The Long & Short. (March 17, 2017) Projected Annual Return (PAR): Long term return forecast based on fundamental analysis and five year time horizon. Quality Ranking: Percentile ranking of composite that includes financial strength, earnings stability and relative growth & profitability. VL Low Total Return (VLLTR): Low total return forecast based on 3-5 year price targets via Value Line Investment Survey. Morningstar P/FV: Ratio of current price to fundamentally-based fair value via www.morningstar.com S&P P/FV: Current price-to-fair value ratio via Standard & Poor’s. 1-Year ACE Outlook: Total return forecast based on analyst consensus estimates for 1-year target price combined with current yield. The data is ranked (descending order) based on this criterion. 1-Year S&P Outlook: 1-year total return forecast based on S&P 1-year price target. 1-Yr GS: 1-year total return forecast based on most recent price target issued by Goldman Sachs.

Fave Five Legacy (Tracking Portfolio)

The relative/excess return for the Fave Five tracking portfolio is +0.8% since inception. (The absolute rate of return is 19.0%.) 48.5% of selections have outperformed the Wilshire 5000 since original selection.

Tracking Dashboard: https://www.manifestinvesting.com/dashboards/public/fave-five

Huge Expectations

We’ll monitor this as we roll along the data array updates over the next several weeks of update batches. But the early returns do show quite a bump in expectations for 2018 and 2021.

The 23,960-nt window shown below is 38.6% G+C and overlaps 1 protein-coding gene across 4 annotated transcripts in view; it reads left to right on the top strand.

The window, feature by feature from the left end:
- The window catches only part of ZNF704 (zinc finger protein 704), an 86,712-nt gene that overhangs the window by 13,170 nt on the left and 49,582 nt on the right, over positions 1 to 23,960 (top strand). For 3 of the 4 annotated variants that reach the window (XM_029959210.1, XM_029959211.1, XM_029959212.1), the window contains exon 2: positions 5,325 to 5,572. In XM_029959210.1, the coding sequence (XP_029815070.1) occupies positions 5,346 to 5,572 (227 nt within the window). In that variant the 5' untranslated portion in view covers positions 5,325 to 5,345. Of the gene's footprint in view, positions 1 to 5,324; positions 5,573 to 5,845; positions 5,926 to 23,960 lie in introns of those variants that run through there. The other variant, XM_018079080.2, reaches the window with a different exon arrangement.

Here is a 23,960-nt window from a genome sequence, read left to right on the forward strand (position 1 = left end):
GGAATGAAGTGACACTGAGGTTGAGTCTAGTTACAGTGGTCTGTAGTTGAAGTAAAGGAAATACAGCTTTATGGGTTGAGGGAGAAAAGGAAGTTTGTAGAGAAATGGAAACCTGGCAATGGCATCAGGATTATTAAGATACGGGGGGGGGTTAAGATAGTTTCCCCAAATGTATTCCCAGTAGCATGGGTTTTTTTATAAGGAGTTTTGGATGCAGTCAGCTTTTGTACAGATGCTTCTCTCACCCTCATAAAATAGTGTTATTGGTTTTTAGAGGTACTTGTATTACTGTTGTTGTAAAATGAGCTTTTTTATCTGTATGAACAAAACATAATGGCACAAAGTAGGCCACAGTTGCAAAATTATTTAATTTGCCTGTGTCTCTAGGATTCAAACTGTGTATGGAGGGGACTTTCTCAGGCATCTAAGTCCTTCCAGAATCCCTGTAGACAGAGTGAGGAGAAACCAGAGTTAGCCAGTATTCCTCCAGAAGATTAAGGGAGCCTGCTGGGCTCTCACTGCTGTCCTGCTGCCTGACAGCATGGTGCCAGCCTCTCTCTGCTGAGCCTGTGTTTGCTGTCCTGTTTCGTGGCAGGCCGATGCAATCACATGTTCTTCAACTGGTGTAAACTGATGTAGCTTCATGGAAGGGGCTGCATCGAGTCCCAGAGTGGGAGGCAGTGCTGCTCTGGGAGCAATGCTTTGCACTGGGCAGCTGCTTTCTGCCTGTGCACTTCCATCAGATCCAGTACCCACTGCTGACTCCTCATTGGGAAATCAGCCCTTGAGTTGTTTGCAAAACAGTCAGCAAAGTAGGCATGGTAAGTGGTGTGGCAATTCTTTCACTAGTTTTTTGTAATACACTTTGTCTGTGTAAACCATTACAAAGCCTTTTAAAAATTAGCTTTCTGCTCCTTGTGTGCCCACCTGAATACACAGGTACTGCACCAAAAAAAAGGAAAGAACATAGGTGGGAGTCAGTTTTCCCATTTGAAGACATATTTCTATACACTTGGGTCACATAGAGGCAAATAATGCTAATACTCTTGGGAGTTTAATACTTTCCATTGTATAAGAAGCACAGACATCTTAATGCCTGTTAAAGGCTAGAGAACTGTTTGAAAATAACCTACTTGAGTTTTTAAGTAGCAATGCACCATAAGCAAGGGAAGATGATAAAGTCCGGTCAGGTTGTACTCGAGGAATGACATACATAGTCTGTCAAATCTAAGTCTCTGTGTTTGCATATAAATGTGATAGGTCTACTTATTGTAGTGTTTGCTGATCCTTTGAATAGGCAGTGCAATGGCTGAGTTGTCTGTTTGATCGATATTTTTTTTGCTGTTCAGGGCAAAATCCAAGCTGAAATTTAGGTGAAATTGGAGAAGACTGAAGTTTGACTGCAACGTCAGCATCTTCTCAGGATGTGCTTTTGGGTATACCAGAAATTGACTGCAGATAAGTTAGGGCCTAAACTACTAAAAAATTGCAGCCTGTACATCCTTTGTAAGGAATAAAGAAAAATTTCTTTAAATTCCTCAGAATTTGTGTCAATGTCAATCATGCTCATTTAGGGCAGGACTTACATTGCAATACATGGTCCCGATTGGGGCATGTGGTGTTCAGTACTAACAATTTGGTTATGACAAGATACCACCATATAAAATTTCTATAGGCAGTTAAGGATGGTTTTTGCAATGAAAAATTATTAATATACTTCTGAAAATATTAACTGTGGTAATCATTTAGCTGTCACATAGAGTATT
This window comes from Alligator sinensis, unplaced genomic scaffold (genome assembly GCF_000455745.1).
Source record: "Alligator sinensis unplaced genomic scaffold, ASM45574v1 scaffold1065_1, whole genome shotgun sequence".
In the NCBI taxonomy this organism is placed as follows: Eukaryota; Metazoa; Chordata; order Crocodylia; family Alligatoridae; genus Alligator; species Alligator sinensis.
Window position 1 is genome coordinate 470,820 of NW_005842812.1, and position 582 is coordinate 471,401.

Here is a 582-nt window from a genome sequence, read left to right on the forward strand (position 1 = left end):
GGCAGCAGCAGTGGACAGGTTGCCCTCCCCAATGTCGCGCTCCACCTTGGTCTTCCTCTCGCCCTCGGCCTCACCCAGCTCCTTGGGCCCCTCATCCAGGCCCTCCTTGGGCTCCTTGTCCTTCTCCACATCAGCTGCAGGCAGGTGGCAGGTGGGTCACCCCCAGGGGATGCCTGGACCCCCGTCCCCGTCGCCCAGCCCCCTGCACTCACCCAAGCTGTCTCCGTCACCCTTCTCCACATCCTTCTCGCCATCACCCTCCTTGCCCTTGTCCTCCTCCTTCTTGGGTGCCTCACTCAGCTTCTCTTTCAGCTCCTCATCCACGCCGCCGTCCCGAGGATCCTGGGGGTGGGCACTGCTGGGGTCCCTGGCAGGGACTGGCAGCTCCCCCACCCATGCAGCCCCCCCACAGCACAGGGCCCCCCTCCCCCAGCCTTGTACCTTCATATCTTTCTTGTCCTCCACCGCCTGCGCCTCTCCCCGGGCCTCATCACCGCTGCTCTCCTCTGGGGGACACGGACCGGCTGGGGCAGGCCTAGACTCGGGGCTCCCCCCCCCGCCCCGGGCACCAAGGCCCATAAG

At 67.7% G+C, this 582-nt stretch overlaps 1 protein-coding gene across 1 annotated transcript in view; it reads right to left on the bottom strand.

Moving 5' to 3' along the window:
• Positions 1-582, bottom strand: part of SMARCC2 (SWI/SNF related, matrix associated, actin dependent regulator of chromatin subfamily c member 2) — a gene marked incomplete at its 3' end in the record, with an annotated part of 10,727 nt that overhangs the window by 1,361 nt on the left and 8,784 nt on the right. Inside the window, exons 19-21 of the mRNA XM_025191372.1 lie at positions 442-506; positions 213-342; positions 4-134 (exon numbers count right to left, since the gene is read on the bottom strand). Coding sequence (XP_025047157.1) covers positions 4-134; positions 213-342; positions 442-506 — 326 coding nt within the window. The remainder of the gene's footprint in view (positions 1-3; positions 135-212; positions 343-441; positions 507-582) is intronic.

Observations

  • This is a work-in-progress. Think of it like “exit polling” with 30% of “precincts” reporting as we’ve logged the forecasts for 2018 and 2021 for issues 1-4 so far.
  • The sales bump for 2018 is significant and material. It will be interesting to see if it persists.
  • The long term growth trend has been “bent” back to 3.5-4.0% with the optimism. As shown, growth in the “New Normal” has been pretty close to zero.
  • The recessionary conditions for 2015-2016 become a little more obvious here. Although not an official recession, profitability lagged for many companies in recent years. We also see the traditional Value Line analyst optimism in the 3-5 year forecasts for net margin.
  • Average P/E forecasts for 2017 seem a little elevated but not as much as we read and hear from the pundits. If the exuberant forecasts from the rhinos materialize, the burst of EPS (E) will do a lot for the P/E equation. We also note that the 3-5 year P/E forecasts are not “outlandish” and suggest at least a semblance of moderation for the long term outlook, company by company.

Trucking In Tulsa (3/10/2017)

This Week at MANIFEST (3/10/2017)

Common Sense, Care Of Catoosa

“If you want to be successful, it’s just this simple. Know what you are doing. Love what you are doing. And believe in what you are doing.” — Will Rogers

No, I haven’t forgotten that the trucking and logistics stocks are in Issue 2 and that this week’s update centers on Issue 4 — home to many healthcare and aerospace/defense stocks.

It’s just that a significant number of hours sharing lanes with Knight Transportation, Swift, Old Dominion and a number of CVS Health semis provides some time for pondering while en route on Route 66 to the Port of Catoosa. (Tulsa)